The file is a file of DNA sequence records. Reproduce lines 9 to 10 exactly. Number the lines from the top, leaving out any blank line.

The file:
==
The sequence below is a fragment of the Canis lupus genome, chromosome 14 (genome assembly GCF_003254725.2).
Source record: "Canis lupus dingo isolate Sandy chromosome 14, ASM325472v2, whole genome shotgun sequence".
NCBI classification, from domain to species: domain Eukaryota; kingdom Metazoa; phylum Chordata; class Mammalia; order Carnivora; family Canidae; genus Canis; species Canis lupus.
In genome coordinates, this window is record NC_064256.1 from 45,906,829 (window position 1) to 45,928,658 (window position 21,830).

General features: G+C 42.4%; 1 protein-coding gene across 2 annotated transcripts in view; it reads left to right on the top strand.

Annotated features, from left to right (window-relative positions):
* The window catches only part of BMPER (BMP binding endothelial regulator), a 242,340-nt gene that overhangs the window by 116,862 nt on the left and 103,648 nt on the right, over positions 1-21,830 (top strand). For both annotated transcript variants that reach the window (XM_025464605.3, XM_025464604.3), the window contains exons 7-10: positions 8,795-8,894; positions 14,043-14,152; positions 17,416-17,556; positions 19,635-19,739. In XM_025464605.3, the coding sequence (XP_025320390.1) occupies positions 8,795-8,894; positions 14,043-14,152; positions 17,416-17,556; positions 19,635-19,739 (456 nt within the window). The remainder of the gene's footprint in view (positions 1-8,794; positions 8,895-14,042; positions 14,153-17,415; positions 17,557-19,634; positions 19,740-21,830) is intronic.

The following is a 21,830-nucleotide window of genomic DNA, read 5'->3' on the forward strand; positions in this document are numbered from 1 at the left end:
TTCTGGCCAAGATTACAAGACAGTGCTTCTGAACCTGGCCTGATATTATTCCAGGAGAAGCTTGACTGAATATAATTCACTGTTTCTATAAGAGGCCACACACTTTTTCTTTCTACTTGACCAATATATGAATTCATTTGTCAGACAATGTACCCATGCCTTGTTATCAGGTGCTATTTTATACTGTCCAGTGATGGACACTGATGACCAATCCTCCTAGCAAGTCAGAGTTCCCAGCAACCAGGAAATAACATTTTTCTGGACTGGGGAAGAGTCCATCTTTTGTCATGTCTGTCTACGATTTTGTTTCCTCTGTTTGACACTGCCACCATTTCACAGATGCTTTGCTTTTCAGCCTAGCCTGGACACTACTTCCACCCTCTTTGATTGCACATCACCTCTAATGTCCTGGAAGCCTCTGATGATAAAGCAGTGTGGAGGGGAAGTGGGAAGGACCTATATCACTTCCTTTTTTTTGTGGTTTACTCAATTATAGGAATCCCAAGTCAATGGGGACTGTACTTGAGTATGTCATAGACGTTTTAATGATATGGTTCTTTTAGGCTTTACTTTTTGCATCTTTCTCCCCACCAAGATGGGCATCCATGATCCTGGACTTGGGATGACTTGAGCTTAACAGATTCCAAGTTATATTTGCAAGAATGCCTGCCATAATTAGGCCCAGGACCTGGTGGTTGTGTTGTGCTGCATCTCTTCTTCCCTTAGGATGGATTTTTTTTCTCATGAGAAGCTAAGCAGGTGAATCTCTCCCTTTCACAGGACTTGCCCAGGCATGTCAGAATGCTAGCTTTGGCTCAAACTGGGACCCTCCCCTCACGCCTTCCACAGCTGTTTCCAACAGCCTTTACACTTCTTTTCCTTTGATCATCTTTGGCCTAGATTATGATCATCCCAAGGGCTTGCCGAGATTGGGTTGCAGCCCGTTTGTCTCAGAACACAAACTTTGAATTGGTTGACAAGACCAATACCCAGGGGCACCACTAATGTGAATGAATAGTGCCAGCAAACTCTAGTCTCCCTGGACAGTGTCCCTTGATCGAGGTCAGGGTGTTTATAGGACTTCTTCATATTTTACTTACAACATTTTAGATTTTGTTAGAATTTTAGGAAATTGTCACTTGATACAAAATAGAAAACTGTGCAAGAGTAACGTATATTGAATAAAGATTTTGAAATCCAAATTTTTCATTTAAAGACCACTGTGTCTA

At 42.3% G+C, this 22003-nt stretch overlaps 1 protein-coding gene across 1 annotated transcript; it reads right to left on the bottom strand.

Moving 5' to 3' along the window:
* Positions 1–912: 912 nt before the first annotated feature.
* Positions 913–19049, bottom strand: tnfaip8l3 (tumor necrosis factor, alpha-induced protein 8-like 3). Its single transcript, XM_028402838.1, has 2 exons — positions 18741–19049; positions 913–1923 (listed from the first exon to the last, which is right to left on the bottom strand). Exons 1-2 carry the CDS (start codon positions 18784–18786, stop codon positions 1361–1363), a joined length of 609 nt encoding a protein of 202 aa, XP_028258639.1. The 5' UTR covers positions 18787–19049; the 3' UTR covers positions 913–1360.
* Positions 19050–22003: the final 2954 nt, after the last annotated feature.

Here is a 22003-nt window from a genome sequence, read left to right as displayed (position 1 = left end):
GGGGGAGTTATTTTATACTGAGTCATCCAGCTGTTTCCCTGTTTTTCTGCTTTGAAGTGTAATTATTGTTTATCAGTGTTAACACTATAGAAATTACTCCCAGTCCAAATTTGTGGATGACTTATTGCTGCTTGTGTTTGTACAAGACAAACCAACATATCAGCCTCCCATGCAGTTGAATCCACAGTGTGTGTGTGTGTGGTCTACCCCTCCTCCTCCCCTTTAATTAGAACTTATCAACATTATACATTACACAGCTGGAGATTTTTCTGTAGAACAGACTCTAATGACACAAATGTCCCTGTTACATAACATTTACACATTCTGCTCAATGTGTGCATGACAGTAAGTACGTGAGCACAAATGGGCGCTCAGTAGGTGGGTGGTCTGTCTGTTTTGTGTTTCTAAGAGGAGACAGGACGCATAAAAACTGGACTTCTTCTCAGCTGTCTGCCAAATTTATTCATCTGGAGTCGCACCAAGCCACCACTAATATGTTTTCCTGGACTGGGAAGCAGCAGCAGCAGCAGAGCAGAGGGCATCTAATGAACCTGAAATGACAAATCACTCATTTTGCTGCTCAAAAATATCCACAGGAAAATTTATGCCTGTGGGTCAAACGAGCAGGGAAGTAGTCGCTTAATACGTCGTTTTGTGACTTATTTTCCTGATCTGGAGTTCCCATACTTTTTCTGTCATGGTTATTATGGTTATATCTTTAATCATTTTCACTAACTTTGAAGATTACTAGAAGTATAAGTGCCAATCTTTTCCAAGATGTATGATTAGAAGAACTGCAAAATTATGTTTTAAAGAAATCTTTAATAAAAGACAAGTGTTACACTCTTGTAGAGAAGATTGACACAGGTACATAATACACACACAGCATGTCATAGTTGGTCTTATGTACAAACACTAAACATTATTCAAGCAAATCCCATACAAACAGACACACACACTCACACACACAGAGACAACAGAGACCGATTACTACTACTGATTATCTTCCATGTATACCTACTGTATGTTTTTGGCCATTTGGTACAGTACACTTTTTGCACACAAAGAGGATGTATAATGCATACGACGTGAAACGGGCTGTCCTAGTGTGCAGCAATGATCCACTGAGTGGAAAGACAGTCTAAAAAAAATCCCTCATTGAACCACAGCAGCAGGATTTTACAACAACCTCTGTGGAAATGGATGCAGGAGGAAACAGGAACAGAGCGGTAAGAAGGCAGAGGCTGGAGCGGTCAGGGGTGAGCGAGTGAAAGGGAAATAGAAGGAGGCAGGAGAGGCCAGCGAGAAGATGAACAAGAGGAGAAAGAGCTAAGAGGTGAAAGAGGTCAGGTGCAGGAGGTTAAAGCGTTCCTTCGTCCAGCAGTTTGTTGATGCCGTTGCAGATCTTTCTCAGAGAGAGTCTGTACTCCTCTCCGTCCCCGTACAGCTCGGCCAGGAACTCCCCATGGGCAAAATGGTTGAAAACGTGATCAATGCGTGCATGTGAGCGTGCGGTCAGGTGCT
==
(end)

TTCTGGCCAAGATTACAAGACAGTGCTTCTGAACCTGGCCTGATATTATTCCAGGAGAAGCTTGACTGAATATAATTCACTGTTTCTATAAGAGGCCACACACTTTTTCTTTCTACTTGACCAATATATGAATTCATTTGTCAGACAATGTACCCATGCCTTGTTATCAGGTGCTATTTTATACTGTCCAGTGATGGACACTGATGACCAATCCTCCTAGCAAGTCAGAGTTCCCAGCAACCAGGAAATAACATTTTTCTGGACTGGGGAAGAGTCCATCTTTTGTCATGTCTGTCTACGATTTTGTTTCCTCTGTTTGACACTGCCACCATTTCACAGATGCTTTGCTTTTCAGCCTAGCCTGGACACTACTTCCACCCTCTTTGATTGCACATCACCTCTAATGTCCTGGAAGCCTCTGATGATAAAGCAGTGTGGAGGGGAAGTGGGAAGGACCTATATCACTTCCTTTTTTTTGTGGTTTACTCAATTATAGGAATCCCAAGTCAATGGGGACTGTACTTGAGTATGTCATAGACGTTTTAATGATATGGTTCTTTTAGGCTTTACTTTTTGCATCTTTCTCCCCACCAAGATGGGCATCCATGATCCTGGACTTGGGATGACTTGAGCTTAACAGATTCCAAGTTATATTTGCAAGAATGCCTGCCATAATTAGGCCCAGGACCTGGTGGTTGTGTTGTGCTGCATCTCTTCTTCCCTTAGGATGGATTTTTTTTCTCATGAGAAGCTAAGCAGGTGAATCTCTCCCTTTCACAGGACTTGCCCAGGCATGTCAGAATGCTAGCTTTGGCTCAAACTGGGACCCTCCCCTCACGCCTTCCACAGCTGTTTCCAACAGCCTTTACACTTCTTTTCCTTTGATCATCTTTGGCCTAGATTATGATCATCCCAAGGGCTTGCCGAGATTGGGTTGCAGCCCGTTTGTCTCAGAACACAAACTTTGAATTGGTTGACAAGACCAATACCCAGGGGCACCACTAATGTGAATGAATAGTGCCAGCAAACTCTAGTCTCCCTGGACAGTGTCCCTTGATCGAGGTCAGGGTGTTTATAGGACTTCTTCATATTTTACTTACAACATTTTAGATTTTGTTAGAATTTTAGGAAATTGTCACTTGATACAAAATAGAAAACTGTGCAAGAGTAACGTATATTGAATAAAGATTTTGAAATCCAAATTTTTCATTTAAAGACCACTGTGTCTA

At 42.3% G+C, this 22003-nt stretch overlaps 1 protein-coding gene across 1 annotated transcript; it reads right to left on the bottom strand.